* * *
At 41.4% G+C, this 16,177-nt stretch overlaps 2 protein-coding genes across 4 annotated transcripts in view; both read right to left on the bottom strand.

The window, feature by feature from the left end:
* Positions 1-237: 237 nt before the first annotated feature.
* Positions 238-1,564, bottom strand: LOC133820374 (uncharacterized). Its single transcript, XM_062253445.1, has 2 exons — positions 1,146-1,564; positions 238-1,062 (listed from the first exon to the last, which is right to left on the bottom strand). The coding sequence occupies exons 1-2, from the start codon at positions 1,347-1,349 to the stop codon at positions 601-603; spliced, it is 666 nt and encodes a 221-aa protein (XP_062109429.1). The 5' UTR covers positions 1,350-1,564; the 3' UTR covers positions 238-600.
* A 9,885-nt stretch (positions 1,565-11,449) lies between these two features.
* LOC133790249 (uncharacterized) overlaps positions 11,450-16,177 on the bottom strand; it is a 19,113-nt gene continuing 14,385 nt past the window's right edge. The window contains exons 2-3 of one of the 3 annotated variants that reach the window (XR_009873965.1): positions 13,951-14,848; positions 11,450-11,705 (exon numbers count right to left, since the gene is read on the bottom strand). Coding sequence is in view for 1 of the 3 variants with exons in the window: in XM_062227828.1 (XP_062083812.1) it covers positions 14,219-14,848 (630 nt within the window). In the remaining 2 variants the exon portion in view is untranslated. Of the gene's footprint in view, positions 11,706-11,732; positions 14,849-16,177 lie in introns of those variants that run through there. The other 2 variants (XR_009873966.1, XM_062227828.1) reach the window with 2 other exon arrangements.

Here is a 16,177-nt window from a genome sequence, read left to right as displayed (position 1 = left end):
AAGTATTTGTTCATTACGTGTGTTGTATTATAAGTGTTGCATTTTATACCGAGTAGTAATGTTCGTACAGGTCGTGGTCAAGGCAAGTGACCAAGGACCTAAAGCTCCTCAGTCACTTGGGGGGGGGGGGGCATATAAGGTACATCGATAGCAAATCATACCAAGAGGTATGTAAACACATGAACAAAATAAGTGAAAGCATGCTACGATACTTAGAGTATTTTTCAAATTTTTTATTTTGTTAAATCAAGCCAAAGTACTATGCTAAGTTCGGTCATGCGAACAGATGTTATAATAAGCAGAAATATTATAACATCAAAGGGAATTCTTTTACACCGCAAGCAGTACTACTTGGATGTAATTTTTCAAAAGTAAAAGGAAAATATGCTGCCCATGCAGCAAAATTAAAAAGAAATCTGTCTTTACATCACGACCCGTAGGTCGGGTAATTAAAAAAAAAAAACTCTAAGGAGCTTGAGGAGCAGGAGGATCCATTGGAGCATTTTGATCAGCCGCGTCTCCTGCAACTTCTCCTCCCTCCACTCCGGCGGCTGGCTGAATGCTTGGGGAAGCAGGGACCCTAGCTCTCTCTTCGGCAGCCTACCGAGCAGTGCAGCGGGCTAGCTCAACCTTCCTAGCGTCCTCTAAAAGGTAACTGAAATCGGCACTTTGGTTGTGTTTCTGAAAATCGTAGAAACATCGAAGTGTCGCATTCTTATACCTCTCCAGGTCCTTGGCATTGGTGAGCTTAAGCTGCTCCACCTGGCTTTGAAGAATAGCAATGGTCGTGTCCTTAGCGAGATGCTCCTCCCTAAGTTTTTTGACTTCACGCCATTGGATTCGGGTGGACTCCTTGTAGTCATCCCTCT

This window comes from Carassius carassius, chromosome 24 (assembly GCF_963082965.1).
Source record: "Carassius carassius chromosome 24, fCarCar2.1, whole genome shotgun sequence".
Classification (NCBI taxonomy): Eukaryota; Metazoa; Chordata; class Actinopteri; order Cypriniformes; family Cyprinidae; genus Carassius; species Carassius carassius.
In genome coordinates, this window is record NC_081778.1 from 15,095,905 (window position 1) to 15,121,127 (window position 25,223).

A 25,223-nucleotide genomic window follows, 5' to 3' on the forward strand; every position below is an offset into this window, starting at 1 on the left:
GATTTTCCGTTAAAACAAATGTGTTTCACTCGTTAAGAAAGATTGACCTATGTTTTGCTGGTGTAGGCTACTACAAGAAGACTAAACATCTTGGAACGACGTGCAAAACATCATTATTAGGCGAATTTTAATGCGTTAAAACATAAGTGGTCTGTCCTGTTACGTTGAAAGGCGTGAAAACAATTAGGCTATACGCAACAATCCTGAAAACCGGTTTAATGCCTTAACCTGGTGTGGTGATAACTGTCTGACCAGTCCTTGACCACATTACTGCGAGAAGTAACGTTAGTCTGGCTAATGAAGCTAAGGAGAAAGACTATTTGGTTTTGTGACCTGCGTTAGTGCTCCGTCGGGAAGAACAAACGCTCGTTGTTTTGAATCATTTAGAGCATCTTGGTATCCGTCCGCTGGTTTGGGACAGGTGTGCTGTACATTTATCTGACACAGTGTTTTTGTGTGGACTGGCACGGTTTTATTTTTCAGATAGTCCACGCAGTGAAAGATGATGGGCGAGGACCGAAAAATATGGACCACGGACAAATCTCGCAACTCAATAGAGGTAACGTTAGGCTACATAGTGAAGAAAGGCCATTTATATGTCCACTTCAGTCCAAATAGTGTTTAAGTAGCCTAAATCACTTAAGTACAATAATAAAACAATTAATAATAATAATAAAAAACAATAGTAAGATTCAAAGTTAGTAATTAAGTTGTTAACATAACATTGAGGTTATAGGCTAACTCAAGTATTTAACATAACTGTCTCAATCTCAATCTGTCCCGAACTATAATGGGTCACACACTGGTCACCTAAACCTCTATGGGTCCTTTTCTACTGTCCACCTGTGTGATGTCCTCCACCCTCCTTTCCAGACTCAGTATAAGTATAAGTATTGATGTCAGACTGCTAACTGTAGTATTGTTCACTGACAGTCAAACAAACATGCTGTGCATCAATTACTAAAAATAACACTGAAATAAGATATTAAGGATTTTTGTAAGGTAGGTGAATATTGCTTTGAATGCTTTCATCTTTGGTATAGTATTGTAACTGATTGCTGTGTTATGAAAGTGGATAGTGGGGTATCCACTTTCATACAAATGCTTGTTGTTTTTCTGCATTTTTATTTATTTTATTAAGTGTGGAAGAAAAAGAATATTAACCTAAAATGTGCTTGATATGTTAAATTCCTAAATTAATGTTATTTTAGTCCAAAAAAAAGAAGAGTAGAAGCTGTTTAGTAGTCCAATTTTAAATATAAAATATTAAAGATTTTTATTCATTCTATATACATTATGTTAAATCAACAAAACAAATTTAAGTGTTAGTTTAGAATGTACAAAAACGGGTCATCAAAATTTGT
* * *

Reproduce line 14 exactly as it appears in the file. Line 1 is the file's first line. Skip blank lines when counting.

GATTTTCCGTTAAAACAAATGTGTTTCACTCGTTAAGAAAGATTGACCTATGTTTTGCTGGTGTAGGCTACTACAAGAAGACTAAACATCTTGGAACGACGTGCAAAACATCATTATTAGGCGAATTTTAATGCGTTAAAACATAAGTGGTCTGTCCTGTTACGTTGAAAGGCGTGAAAACAATTAGGCTATACGCAACAATCCTGAAAACCGGTTTAATGCCTTAACCTGGTGTGGTGATAACTGTCTGACCAGTCCTTGACCACATTACTGCGAGAAGTAACGTTAGTCTGGCTAATGAAGCTAAGGAGAAAGACTATTTGGTTTTGTGACCTGCGTTAGTGCTCCGTCGGGAAGAACAAACGCTCGTTGTTTTGAATCATTTAGAGCATCTTGGTATCCGTCCGCTGGTTTGGGACAGGTGTGCTGTACATTTATCTGACACAGTGTTTTTGTGTGGACTGGCACGGTTTTATTTTTCAGATAGTCCACGCAGTGAAAGATGATGGGCGAGGACCGAAAAATATGGACCACGGACAAATCTCGCAACTCAATAGAGGTAACGTTAGGCTACATAGTGAAGAAAGGCCATTTATATGTCCACTTCAGTCCAAATAGTGTTTAAGTAGCCTAAATCACTTAAGTACAATAATAAAACAATTAATAATAATAATAAAAAACAATAGTAAGATTCAAAGTTAGTAATTAAGTTGTTAACATAACATTGAGGTTATAGGCTAACTCAAGTATTTAACATAACTGTCTCAATCTCAATCTGTCCCGAACTATAATGGGTCACACACTGGTCACCTAAACCTCTATGGGTCCTTTTCTACTGTCCACCTGTGTGATGTCCTCCACCCTCCTTTCCAGACTCAGTATAAGTATAAGTATTGATGTCAGACTGCTAACTGTAGTATTGTTCACTGACAGTCAAACAAACATGCTGTGCATCAATTACTAAAAATAACACTGAAATAAGATATTAAGGATTTTTGTAAGGTAGGTGAATATTGCTTTGAATGCTTTCATCTTTGGTATAGTATTGTAACTGATTGCTGTGTTATGAAAGTGGATAGTGGGGTATCCACTTTCATACAAATGCTTGTTGTTTTTCTGCATTTTTATTTATTTTATTAAGTGTGGAAGAAAAAGAATATTAACCTAAAATGTGCTTGATATGTTAAATTCCTAAATTAATGTTATTTTAGTCCAAAAAAAAGAAGAGTAGAAGCTGTTTAGTAGTCCAATTTTAAATATAAAATATTAAAGATTTTTATTCATTCTATATACATTATGTTAAATCAACAAAACAAATTTAAGTGTTAGTTTAGAATGTACAAAAACGGGTCATCAAAATTTGT